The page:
using bubbles to push water?
Hey all, this isnt exactly a DIY project but a concept question.
How much water pushing power can be expected from air pumps? In the last contest green wiki uses air to pump water through his bamboo stalks and whisper has internal filters that use air to push water through filtermedia. My question is, how high can air be expected to push this water and how can that rate be controlled, ie increased height, flow, etc. I am wondering if the air can push water high above the waterline (yes its a waterfall related question but not for my DIY project) or if the water will just end up going around the bubbles and fall back down to the waterline.
Im not sure if this is the correct way to illustrate my question, does anyone understand what im asking?
I fully understand.. and am a retired machine design engineer. You can raise the water a fair amount. Try a control test. Use plastic tubing and try just an open end of the air supply tube so that the bubbles are about the size that fill the diameter of the lift tube. Do not run the supply tube down the lift tube so the lift tube will diameter won't have any odd shape inside. Instead just insert it up some from the bottom. If you can get the bubbles to stage water, bubble, water, bubble, etc, etc, you may be surprised. To get more lift try lifting to a small "tank" with enough depth to set-up a second stage, etc. Be sure any stage lift tanks are designed to overflow back to the main tank.
Let us know how it goes.
SO this would only work with large bubbles filling the size of the cylinder? if it was a rectangular tunnel it would not work? Also can it be done with a small reservoir at the top? so the water doesnt come out in spurts but as a flow?
Not exactly so limited. You can use bubbles out of a stone.. But I found more lift done by bubbles about 3/6" inside a tube of that size. As far as a buffer tank at the top, a simple pool at the falls will do fine. You can test all this with plastic tube and a drinking glass leaning some so it spills out like a water fall. Then you can determine what works best with experimentation.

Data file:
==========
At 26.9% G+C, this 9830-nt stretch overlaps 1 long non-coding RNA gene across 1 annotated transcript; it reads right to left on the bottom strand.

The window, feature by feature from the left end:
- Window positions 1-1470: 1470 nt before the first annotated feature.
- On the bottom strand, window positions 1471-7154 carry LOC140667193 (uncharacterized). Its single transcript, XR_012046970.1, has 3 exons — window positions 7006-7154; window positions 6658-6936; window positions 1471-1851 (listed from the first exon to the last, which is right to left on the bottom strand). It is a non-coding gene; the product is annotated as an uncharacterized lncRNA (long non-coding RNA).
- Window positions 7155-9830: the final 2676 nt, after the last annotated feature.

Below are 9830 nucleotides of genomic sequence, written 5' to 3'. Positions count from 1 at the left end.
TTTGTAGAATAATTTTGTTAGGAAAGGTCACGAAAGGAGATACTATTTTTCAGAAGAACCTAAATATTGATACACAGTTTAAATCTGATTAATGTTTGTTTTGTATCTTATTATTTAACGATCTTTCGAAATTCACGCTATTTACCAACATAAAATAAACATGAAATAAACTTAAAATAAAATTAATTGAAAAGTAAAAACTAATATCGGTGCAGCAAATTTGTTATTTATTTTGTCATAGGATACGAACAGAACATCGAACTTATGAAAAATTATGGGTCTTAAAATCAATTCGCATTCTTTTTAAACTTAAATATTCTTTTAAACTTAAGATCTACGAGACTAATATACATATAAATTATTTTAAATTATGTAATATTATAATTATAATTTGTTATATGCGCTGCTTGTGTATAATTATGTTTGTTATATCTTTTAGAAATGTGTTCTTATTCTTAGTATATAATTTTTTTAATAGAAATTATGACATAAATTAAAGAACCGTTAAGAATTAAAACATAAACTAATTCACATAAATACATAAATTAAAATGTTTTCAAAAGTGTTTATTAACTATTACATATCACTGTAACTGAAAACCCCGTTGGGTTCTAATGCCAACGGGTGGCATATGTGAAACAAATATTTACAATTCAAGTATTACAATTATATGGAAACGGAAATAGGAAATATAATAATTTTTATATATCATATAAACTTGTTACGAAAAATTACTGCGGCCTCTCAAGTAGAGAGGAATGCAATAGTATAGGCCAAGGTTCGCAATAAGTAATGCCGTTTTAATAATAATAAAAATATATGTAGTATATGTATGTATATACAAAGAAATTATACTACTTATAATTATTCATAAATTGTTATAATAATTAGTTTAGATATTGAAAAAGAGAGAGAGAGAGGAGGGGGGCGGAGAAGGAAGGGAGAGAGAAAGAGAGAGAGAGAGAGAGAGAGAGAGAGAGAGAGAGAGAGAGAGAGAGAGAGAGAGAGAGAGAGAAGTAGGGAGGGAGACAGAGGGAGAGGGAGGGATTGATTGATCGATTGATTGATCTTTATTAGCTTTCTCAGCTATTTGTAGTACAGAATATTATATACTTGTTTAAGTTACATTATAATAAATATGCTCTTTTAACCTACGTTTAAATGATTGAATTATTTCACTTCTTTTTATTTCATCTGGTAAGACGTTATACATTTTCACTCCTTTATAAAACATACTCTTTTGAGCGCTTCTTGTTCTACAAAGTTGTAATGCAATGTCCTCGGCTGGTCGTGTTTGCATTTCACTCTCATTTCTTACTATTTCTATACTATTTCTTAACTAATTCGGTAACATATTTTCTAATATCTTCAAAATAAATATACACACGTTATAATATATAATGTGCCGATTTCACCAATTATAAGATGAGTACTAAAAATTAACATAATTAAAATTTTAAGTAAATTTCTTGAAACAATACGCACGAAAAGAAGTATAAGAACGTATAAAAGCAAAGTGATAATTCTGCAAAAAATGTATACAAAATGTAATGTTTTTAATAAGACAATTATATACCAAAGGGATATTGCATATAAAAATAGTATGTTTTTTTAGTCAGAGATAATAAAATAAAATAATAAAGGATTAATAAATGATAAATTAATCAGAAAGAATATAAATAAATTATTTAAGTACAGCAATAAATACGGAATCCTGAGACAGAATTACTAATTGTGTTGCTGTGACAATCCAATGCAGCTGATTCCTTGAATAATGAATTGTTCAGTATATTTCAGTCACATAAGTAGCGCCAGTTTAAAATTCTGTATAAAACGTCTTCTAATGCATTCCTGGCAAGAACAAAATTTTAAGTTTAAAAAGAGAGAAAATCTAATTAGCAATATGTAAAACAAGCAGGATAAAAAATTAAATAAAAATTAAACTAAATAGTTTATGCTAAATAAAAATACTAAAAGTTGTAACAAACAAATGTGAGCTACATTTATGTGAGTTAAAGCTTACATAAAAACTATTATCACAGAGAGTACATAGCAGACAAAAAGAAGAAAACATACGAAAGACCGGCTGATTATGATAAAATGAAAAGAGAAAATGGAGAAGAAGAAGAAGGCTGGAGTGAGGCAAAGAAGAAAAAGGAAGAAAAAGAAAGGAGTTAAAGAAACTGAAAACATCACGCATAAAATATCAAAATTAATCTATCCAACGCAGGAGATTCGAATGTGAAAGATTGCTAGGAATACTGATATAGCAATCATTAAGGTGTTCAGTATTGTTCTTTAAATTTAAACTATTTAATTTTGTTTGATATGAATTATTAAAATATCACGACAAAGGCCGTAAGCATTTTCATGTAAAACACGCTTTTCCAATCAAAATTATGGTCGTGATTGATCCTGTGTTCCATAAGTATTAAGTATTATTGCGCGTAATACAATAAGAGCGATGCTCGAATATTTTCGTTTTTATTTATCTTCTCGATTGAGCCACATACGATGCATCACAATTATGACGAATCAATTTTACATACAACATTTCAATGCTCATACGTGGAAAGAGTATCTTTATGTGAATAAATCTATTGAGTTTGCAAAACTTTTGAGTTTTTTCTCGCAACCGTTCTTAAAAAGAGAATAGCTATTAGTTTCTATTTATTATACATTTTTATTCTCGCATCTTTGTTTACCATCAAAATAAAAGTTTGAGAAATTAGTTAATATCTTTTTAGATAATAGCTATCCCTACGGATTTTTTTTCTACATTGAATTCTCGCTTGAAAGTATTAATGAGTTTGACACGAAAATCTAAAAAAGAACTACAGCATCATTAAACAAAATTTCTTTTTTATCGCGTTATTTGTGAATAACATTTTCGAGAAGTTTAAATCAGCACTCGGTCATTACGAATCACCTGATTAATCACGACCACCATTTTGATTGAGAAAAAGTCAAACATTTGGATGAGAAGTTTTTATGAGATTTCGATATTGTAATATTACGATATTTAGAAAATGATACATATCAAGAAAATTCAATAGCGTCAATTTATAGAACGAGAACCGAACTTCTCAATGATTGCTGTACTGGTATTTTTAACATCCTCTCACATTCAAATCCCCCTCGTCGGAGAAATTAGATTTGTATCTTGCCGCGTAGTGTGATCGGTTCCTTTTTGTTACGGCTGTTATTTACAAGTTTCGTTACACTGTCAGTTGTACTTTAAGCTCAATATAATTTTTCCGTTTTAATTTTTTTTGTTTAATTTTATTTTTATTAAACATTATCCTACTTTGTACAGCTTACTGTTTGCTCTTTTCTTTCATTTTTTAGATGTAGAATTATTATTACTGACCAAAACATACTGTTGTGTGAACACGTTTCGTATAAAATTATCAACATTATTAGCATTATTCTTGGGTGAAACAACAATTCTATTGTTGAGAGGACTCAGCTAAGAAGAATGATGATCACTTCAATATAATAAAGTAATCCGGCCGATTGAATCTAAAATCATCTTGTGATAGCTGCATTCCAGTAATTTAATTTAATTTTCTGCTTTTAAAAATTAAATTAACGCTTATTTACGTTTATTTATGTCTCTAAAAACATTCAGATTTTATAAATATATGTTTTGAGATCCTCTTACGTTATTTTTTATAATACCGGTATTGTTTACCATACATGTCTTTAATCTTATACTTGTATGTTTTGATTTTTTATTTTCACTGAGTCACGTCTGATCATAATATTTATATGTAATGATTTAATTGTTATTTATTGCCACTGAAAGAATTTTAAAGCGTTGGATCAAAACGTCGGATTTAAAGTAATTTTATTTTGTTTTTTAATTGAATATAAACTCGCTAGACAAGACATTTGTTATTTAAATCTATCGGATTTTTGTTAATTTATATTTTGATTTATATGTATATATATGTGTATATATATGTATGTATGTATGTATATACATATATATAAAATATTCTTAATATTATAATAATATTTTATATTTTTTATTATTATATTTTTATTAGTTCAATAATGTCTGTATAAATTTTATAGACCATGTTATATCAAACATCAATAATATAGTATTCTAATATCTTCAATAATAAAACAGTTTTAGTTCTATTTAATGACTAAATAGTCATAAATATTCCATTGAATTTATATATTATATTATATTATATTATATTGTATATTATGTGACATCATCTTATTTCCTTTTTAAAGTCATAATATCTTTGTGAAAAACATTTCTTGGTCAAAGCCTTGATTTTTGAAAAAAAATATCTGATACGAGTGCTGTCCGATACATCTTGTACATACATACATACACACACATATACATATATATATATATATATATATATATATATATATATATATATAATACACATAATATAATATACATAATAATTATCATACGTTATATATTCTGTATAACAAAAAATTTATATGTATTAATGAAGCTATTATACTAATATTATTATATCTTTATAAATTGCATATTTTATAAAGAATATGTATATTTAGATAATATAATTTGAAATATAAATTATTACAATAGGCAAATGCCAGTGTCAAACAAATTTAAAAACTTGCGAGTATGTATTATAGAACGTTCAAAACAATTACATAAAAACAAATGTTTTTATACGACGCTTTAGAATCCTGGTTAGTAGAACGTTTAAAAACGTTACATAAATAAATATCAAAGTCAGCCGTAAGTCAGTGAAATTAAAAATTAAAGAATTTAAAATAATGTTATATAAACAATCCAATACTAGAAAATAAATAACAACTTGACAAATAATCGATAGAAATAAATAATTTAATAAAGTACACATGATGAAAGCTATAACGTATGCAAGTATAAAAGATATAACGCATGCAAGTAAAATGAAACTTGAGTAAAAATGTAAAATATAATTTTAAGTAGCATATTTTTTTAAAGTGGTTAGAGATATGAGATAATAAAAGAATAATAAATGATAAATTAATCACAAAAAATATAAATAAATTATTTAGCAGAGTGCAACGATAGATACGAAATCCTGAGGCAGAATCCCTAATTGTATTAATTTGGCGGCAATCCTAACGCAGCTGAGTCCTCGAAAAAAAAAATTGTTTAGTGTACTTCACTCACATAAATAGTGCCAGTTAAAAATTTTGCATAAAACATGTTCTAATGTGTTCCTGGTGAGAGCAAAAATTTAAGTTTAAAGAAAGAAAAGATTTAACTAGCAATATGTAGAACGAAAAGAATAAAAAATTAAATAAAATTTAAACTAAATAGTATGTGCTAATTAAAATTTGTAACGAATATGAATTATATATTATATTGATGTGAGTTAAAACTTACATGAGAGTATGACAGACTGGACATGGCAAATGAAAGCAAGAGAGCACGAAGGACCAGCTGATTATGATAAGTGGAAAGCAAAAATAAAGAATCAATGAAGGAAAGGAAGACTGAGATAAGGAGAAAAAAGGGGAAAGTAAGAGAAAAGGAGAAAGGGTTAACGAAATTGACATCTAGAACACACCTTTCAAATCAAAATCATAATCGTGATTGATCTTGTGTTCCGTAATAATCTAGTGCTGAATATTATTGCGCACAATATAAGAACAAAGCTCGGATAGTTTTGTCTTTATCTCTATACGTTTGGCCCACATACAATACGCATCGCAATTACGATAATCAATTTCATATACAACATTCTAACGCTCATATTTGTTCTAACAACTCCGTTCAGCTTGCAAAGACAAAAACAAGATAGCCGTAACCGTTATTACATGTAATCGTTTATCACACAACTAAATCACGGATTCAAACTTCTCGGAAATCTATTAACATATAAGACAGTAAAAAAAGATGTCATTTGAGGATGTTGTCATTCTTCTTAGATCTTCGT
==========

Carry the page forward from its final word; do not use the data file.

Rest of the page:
What I used was a U shaped tube at the top with a hole at the top and a short tube sticking up to let the air out at the top so water could then run into the resivor. For more volume of flow use more lift tubes.
hmmm i would argue that from my experience i got way more lift from more rapid smaller bubbles .... for example when building various filters i got better resaults with a small ceramic stone versus open ended or even the larger blue stones.... the main thing to consider however is the rate of the bubbles when using an air pump with two ports i found plumbing them together worked far better... jut my 2 cents....
@Randy and Bear,
Do you guys know this works? I always thought the bubbles would have to fill the tube to prevent the water from sliding around the bubble, but it seems that most any size bubble will create lift?
I am starting a new project (i need a break from my other project since its really frustrating and i need to step away from it for a little bit) and one of the goals is to create a micro wet/dry that uses an overflow to pull water and air to push water back, but im having trouble conceptualizing what kind of mechanism i need to make the return flow fast enough to make it effective. Air is my only current option since I do not have enough space for a pump of any kind, the space i have for this filter is only 4x4x8 inches and it needs to be easily cleaned, only planning to use foam/floss and a heater.
Any ideas on how to calculate the rate of flow with bubbles and what kind of flow would be optimal?
here are a few examples of air lift type filters and water movement
these will give you some idea on the movement part and then you tweek and apply it to your concept///
Yes, it works, I have done it much in the past. Though currently I am attempting to use as little air as possible in my systems.
Oh typo, i meant to ask do you know HOW it works, it seems in my haste i omitted the most important word in the question...
Simple physics. The air bubbles rise and in the process trap, draft, and adhear to water on their way up. This causes a flow of water up the tube. Then centrifugal force plus the additional water rising with the bubbles from below force the water to climb the tube higher than the water level in the tank.
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